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Supreme Court returns to bench to issue opinions, but slowly

The U.S. Supreme Court justices pose for a group photo on Oct. 7. (Evelyn Hockstein/Reuters)

Supreme Court justices on Monday returned to the bench to issue opinions in person for the first time in nearly three years — and went 1 for 2.

The court issued a unanimous ruling that went against a veteran who was seeking expanded benefits for a trauma he said he suffered years ago. The court also dismissed a case it heard only two weeks ago involving a law firm’s obligation to hand over documents to a grand jury. In the court’s parlance, it said the case was “improvidently granted,” meaning that after oral arguments, the justices found problems with resolving it.

It is typical that the first opinions issued in cases heard in a term are low-key and unanimous. But there was added interest Monday, because it was the first time that opinions were issued from the bench — rather than simply appearing on the court’s website — since the coronavirus pandemic disrupted the court’s practices and traditions in March 2020.

And it was apparently the longest the court has ever gone before deciding an argued case.

“The 112 days between the first oral argument and the first opinion of this term set a new record for the longest time this has ever taken the justices,” Supreme Court scholar Adam Feldman wrote on his blog Empirical Scotus, adding “if we look all the way back to 1791 … the Court has never taken anywhere near as long to release its first opinion.”

Supreme Court says it cannot determine who leaked draft opinion

There could be numerous reasons for the slow start, and the court’s investigation of the leak last May of the draft of the opinion that overturned Roe v. Wade is probably a good place to start assigning blame for the sluggish releases.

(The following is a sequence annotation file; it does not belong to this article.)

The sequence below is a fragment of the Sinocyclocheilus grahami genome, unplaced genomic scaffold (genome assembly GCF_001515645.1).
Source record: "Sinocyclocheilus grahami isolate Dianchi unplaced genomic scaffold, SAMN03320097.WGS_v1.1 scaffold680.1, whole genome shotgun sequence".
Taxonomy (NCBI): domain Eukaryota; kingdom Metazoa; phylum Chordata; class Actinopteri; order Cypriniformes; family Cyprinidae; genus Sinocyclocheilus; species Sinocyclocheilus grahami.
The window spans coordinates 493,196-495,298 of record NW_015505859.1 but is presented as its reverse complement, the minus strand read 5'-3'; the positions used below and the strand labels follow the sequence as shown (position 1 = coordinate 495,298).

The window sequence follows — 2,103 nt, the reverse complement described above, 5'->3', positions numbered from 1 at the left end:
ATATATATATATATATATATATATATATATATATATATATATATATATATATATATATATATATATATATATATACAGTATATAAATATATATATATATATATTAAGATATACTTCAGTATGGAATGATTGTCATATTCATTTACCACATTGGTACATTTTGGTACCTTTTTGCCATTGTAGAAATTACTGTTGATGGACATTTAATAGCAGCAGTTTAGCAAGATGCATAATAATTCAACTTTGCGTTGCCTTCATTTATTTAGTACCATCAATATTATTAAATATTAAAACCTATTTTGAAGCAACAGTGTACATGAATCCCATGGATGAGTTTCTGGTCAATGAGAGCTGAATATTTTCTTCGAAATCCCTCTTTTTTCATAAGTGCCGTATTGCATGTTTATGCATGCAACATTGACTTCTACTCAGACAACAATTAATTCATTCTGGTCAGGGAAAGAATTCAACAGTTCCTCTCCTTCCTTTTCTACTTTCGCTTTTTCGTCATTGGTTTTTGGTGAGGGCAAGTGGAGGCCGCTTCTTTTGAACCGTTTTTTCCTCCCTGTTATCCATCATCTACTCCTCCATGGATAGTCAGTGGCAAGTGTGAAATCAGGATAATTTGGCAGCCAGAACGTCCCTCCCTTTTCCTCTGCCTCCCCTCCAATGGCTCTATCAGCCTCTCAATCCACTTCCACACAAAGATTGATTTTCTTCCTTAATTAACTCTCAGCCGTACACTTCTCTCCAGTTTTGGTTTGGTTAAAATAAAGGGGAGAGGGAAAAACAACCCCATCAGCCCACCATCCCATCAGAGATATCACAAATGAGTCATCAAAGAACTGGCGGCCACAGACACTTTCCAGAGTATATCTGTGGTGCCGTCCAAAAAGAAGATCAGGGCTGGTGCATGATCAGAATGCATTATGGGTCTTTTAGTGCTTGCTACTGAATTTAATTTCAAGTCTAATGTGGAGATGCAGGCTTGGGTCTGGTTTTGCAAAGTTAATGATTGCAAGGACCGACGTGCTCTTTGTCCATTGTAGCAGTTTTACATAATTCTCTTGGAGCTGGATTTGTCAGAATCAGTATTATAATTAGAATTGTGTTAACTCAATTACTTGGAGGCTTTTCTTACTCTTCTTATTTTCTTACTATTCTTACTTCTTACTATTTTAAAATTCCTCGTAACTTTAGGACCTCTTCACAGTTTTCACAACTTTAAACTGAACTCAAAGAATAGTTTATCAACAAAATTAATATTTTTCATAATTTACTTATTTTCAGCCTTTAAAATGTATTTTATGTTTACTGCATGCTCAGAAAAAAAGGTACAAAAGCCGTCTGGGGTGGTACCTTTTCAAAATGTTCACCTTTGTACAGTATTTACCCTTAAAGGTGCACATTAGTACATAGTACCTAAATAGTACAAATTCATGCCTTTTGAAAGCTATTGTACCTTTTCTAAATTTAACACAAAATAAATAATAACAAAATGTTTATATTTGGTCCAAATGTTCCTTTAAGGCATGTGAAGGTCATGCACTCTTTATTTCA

Gail A. Curley, the court’s marshal, said the investigation was unable to identify the leaker to Politico and recommended stricter controls for handling sensitive court documents, some of which have probably been implemented and may have delayed the deliberative process. Moreover, hard feelings seem to still exist among the justices over the decision overturning nearly 50 years of Supreme Court precedent, and may hinder unanimity.

And the court’s calendar this term was frontloaded with controversial cases — affirmative action, LGBTQ and religious rights, voting and election controversies — that will probably take far longer to decide and write.

The veteran’s disability claims case was argued on Oct. 4, the second day of the term. Adolfo Arellano said he suffered a severe mental health condition as a result of his service before he was discharged from the Navy in 1981. But he did not file a claim until 2011. While he received benefits going forward, he ran up against a law that says to receive retroactive benefits, a claim must be filed within one year of discharge.

Justice Amy Coney Barrett wrote that Arellano and others in his situation might be deserving, but that Congress was clear on the deadline. “Congress could have designed a scheme that allowed adjudicators to maximize fairness in every case,” Barrett wrote. But Congress opted for rules that “prioritize efficiency and predictability.”

Barrett joined the court in October 2020, so it was her first time summarizing from the bench an opinion she wrote. She did so in front of only a bare majority of her colleagues: Justices Samuel A. Alito Jr., Elena Kagan, Brett M. Kavanaugh and Neil M. Gorsuch skipped the short session (which isn’t unusual when the justices are only handing down opinions, instead of also hearing arguments).

Chief Justice John G. Roberts Jr. announced that the court was dismissing the case about the disclosure of legal documents that intermingle possible evidence with legal advice that carries attorney-client privilege. He did not say why, but at oral argument in the case called In re Grand Jury, the justices had trouble deciphering how much of a difference the lawyers arguing the case had identified.

At one point, Kagan indicated there was less to the case than met the eye. She asked one lawyer to comment on “you know, the ancient legal principle, if it ain’t broke, don’t fix it.”

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